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13.03.2024 Agriculture

Food and Agriculture Ministry begins registration of PFJ Phase II

By Irene Wirekoaa Osei, ISD || Contributor
Food and Agriculture Ministry begins registration of PFJ Phase II
13.03.2024 LISTEN

The Ministry of Food and Agriculture has begun the registration of farmers for the Planting for Food and Jobs Programme Phase two (PFJ 2.0).

The registration exercise requires interested farmers and institutions or companies to visit their district agricultural directorate where extension officers will assist them by capturing their data with tablets supplied by the government

The initiative aims to boost domestic food production and create jobs in the agricultural sector.

The Sector Minister, Dr Bryan Acheampong, who announced the commencement of the registration exercise in Accra, invited farmers and producers to register with their local agricultural extension agents at the District Department of Agriculture.

He stated that a central digital platform would be used for real-time data capturing, monitoring and evaluation, with the development of a user-friendly platform to track the program progress as well as expected production on the farm.

Dr Acheampong said a significant difference between PFJ 2.0, and the initial program was the substitution of direct input subsidy with a smart agricultural financial support system in the form of a zero-interest input credit system, where payment would be in kind.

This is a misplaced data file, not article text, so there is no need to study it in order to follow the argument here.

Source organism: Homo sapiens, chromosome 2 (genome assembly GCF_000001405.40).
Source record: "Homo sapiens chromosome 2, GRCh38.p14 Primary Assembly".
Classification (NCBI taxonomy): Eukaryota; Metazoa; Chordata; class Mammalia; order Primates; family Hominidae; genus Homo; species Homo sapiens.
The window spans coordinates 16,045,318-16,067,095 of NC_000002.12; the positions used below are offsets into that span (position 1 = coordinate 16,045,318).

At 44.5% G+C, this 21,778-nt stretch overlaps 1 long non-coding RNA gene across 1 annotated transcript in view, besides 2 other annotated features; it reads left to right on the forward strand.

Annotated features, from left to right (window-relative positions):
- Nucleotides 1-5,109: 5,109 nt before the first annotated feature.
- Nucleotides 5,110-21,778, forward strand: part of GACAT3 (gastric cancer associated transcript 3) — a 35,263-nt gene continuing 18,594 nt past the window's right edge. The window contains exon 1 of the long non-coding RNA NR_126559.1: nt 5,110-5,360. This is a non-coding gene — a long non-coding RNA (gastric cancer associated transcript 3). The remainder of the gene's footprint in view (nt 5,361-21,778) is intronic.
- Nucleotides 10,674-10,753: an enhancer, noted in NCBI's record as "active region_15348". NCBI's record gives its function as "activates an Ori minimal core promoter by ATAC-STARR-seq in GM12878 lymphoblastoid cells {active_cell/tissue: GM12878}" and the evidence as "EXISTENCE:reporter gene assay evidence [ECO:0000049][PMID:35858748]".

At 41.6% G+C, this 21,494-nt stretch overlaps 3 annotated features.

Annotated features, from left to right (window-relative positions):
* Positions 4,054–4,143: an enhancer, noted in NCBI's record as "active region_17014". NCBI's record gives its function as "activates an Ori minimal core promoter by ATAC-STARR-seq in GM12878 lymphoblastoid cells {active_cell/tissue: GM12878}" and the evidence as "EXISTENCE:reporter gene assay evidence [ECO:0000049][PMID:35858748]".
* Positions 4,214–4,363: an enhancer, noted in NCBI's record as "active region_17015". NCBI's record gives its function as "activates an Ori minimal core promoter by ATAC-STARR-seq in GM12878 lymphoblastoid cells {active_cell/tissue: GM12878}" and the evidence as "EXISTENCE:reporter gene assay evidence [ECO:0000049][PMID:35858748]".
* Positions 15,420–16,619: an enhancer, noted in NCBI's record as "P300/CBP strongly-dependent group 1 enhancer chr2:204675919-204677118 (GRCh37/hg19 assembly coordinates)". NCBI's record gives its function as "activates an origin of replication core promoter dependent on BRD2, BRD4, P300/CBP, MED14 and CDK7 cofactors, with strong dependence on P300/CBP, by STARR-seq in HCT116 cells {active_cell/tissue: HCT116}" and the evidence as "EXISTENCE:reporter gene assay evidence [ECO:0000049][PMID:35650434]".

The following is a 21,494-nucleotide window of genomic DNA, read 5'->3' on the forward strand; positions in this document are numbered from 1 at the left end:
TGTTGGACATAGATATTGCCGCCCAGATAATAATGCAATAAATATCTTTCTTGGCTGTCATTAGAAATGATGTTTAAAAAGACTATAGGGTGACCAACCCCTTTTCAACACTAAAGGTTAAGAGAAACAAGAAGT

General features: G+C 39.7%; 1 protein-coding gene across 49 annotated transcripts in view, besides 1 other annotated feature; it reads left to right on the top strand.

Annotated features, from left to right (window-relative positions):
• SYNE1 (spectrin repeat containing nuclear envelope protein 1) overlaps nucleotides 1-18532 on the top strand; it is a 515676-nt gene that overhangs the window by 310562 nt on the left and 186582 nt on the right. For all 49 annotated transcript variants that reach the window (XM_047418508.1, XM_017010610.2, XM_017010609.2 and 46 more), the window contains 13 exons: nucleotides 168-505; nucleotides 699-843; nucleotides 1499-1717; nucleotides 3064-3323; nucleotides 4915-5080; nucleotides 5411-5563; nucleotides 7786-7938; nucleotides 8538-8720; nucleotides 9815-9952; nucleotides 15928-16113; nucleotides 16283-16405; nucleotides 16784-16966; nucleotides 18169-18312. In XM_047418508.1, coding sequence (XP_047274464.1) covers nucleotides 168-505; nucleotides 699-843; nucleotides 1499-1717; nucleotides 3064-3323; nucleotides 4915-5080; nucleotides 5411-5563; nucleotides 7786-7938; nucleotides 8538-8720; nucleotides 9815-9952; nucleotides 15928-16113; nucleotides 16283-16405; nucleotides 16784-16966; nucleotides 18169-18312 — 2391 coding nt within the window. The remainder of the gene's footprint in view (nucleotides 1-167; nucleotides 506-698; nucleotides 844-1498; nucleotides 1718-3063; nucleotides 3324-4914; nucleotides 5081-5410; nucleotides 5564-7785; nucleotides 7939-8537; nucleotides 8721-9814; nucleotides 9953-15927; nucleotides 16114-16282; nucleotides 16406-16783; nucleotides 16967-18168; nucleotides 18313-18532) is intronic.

Touching on the implementation of the program, he said potential farmers would secure loans from financial institutions and they would be required to pay back in kind, since the program was private-sector driven.

He gave an assurance that the fear of risk had been taken care of under the program and that with digitalisation, financial institutions would be willing to advance loans to the farmers.

Justifying the need to step up food production in the country, the Minister said, in 2022, even though the country required 1.44 million metric tonnes of rice, only 685,000 metric tonnes were realised representing 48 per cent. He said that 52 per cent of the shortfall had to be imported to meet the national demand.

He was hopeful that with the rollout of the PFJ2.0, the country would attain self-sufficiency in rice production by 2027.

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